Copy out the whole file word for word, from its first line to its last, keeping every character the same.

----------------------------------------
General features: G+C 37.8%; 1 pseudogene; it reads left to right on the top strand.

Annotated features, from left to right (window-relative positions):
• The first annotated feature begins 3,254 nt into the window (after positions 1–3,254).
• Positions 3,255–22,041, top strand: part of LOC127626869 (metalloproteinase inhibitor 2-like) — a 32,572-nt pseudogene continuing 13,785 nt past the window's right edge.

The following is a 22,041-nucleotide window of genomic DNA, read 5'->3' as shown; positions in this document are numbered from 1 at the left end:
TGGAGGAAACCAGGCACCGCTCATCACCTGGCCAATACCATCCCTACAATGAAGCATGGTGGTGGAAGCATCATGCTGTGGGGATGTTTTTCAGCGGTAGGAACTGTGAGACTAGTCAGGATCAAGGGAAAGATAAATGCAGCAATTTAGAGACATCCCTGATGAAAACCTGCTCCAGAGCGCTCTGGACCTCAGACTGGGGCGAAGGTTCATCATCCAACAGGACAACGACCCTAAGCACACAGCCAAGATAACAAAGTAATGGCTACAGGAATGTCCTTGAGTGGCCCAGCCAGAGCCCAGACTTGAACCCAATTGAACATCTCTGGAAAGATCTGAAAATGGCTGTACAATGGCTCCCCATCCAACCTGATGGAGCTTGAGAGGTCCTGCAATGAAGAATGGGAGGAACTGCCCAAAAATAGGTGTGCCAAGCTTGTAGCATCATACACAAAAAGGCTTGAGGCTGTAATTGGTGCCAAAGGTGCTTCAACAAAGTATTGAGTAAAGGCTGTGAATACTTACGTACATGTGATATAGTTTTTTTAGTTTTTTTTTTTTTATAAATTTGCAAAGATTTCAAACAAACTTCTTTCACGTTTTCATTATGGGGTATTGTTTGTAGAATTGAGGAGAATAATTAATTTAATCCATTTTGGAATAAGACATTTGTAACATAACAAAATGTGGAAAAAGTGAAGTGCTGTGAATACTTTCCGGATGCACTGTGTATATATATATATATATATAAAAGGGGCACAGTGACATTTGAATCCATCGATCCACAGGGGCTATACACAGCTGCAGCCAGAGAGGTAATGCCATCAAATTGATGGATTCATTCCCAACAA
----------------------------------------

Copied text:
General features: G+C 37.8%; 1 pseudogene; it reads left to right on the top strand.

Annotated features, from left to right (window-relative positions):
• The first annotated feature begins 3,254 nt into the window (after positions 1–3,254).
• Positions 3,255–22,041, top strand: part of LOC127626869 (metalloproteinase inhibitor 2-like) — a 32,572-nt pseudogene continuing 13,785 nt past the window's right edge.

The following is a 22,041-nucleotide window of genomic DNA, read 5'->3' as shown; positions in this document are numbered from 1 at the left end:
TGGAGGAAACCAGGCACCGCTCATCACCTGGCCAATACCATCCCTACAATGAAGCATGGTGGTGGAAGCATCATGCTGTGGGGATGTTTTTCAGCGGTAGGAACTGTGAGACTAGTCAGGATCAAGGGAAAGATAAATGCAGCAATTTAGAGACATCCCTGATGAAAACCTGCTCCAGAGCGCTCTGGACCTCAGACTGGGGCGAAGGTTCATCATCCAACAGGACAACGACCCTAAGCACACAGCCAAGATAACAAAGTAATGGCTACAGGAATGTCCTTGAGTGGCCCAGCCAGAGCCCAGACTTGAACCCAATTGAACATCTCTGGAAAGATCTGAAAATGGCTGTACAATGGCTCCCCATCCAACCTGATGGAGCTTGAGAGGTCCTGCAATGAAGAATGGGAGGAACTGCCCAAAAATAGGTGTGCCAAGCTTGTAGCATCATACACAAAAAGGCTTGAGGCTGTAATTGGTGCCAAAGGTGCTTCAACAAAGTATTGAGTAAAGGCTGTGAATACTTACGTACATGTGATATAGTTTTTTTAGTTTTTTTTTTTTTATAAATTTGCAAAGATTTCAAACAAACTTCTTTCACGTTTTCATTATGGGGTATTGTTTGTAGAATTGAGGAGAATAATTAATTTAATCCATTTTGGAATAAGACATTTGTAACATAACAAAATGTGGAAAAAGTGAAGTGCTGTGAATACTTTCCGGATGCACTGTGTATATATATATATATATATAAAAGGGGCACAGTGACATTTGAATCCATCGATCCACAGGGGCTATACACAGCTGCAGCCAGAGAGGTAATGCCATCAAATTGATGGATTCATTCCCAACAA